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Hypertrophic Cardiomyopathy

Practice Essentials

Hypertrophic cardiomyopathy (HCM) is a genetic cardiovascular disease. It is defined by an increase in left ventricular wall thickness that is not solely explained by abnormal loading conditions. This disorder is caused by a mutation in cardiac sarcomere protein genes and is most frequently transmitted as an autosomal dominant trait. HCM has a variable presentation.

Signs and symptoms

Signs and symptoms of HCM can include the following:

Sudden cardiac death (the most devastating presenting manifestation)

Dyspnea (the most common presenting symptom)

Syncope and presyncope



Orthopnea and paroxysmal nocturnal dyspnea (early signs of congestive heart failure [CHF])

CHF (relatively uncommon but sometimes seen)


Physical findings may include the following:

Double apical impulse or triple apical impulse (less common)

Normal first heart sound; second heart sound usually is normally split but is paradoxically split in some patients with severe outflow gradients; S3 gallop is common in children but signifies decompensated CHF in adults; S4 is frequently heard

Jugular venous pulse revealing a prominent a wave

Double carotid arterial pulse

Apical precordial impulse that is displaced laterally and usually is abnormally forceful and enlarged

Systolic ejection crescendo-decrescendo murmur

Holosystolic murmur at the apex and axilla of mitral regurgitation

Diastolic decrescendo murmur of aortic regurgitation (10% of patients)

See Clinical Presentation for more detail.


No specific laboratory blood tests are required in the workup. Genetic testing is not yet widely available but is becoming increasingly so.

Two-dimensional (2-D) echocardiography may be diagnostic for HCM. Findings may be summarized as follows:

Abnormal systolic anterior leaflet motion of the mitral valve

Left ventricular hypertrophy (LVH)

Left atrial enlargement

Small ventricular chamber size

Septal hypertrophy with septal-to-free wall ratio greater than 1.4:1

Mitral valve prolapse and mitral regurgitation

Decreased midaortic flow

Partial systolic closure of the aortic valve in midsystole

Other imaging modalities that may be useful include the following:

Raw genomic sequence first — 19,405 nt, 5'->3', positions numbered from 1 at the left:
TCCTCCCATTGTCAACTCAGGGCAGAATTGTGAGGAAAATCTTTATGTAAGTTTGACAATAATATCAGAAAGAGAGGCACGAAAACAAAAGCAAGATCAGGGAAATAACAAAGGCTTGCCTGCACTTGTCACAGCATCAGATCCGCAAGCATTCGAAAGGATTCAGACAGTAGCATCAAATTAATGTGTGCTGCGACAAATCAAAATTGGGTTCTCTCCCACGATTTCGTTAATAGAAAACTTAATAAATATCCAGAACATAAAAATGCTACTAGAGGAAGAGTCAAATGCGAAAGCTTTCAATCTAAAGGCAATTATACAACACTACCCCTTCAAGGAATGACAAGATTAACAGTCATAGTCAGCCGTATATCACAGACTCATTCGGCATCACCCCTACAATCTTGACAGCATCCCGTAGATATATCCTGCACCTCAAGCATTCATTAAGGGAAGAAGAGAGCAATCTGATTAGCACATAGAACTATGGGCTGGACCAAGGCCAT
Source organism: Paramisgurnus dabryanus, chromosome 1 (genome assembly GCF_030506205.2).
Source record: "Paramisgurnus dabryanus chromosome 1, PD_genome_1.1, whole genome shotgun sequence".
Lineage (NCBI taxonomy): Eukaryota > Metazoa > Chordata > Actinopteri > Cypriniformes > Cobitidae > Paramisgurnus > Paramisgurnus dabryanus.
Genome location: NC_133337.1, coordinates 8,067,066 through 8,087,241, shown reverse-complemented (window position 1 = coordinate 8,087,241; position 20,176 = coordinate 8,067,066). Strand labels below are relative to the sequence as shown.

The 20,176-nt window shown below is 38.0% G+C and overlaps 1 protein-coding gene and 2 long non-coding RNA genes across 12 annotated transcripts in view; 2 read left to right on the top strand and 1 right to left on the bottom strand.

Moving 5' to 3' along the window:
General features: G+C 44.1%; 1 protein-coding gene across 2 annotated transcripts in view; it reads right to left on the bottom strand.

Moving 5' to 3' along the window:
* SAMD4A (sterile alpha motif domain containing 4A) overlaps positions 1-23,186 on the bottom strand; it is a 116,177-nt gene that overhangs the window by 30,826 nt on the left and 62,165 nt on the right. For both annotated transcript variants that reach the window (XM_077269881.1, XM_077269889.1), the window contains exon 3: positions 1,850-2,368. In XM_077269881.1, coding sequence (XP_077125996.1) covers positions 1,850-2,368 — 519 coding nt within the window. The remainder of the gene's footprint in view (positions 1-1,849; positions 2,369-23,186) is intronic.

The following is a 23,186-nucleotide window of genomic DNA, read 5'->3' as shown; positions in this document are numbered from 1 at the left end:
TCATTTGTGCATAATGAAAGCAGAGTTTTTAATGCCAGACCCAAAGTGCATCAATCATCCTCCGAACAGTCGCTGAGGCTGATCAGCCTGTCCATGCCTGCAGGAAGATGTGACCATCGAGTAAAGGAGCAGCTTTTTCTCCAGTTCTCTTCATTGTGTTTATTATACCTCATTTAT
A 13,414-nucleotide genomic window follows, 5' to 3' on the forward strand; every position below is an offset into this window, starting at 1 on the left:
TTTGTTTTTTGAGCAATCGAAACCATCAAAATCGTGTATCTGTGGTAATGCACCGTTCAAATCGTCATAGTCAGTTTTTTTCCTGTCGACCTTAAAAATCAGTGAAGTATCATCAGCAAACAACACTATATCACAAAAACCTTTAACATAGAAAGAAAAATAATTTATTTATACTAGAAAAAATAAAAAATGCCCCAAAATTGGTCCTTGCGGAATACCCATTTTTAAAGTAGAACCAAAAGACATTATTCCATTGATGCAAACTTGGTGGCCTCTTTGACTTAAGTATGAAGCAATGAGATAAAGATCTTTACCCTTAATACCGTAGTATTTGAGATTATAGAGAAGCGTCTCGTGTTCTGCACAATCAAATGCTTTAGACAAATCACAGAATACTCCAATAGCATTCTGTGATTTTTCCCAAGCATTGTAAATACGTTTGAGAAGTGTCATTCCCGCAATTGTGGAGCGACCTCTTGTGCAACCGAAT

Chest radiography

Radionuclide imaging

Cardiac magnetic resonance imaging: Particularly useful when echocardiography is questionable, particularly with apical hypertrophy

Electrocardiographic findings may include the following:

ST-T wave abnormalities and LVH (common)

Axis deviation (right or left)

Conduction abnormalities (P-R prolongation, bundle-branch block)

Sinus bradycardia with ectopic atrial rhythm

Atrial enlargement

Abnormal and prominent Q wave in the anterior precordial and lateral limb leads, short P-R interval with QRS suggestive of preexcitation, atrial fibrillation (poor prognostic sign), and a P-wave abnormality (all uncommon)

The following diagnostic modalities may also be useful:

Cardiac catheterization (to determine the degree of outflow obstruction, cardiac hemodynamics, the anatomy and diastolic characteristics of the left ventricle, and the coronary anatomy)   

Electrophysiologic studies

See Workup for more detail.


Pharmacologic therapy for HCM may include the following:

Beta blockers

Calcium channel blockers

Diltiazem, amiodarone, and disopyramide (rarely)

Antitussives to prevent coughing

The following caveats are warranted:

Avoid inotropic drugs if possible

Avoid nitrates and sympathomimetic amines, except in concomitant coronary artery disease

Avoid digitalis

Use diuretics with caution

Surgical and catheter-based therapeutic options include the following:

Left ventricular myomectomy

Mitral valve replacement

Permanent pacemaker implantation

Catheter septal ablation

Placement of an implantable cardioverter defibrillator

Heart transplantation

See Treatment and Medication for more detail.

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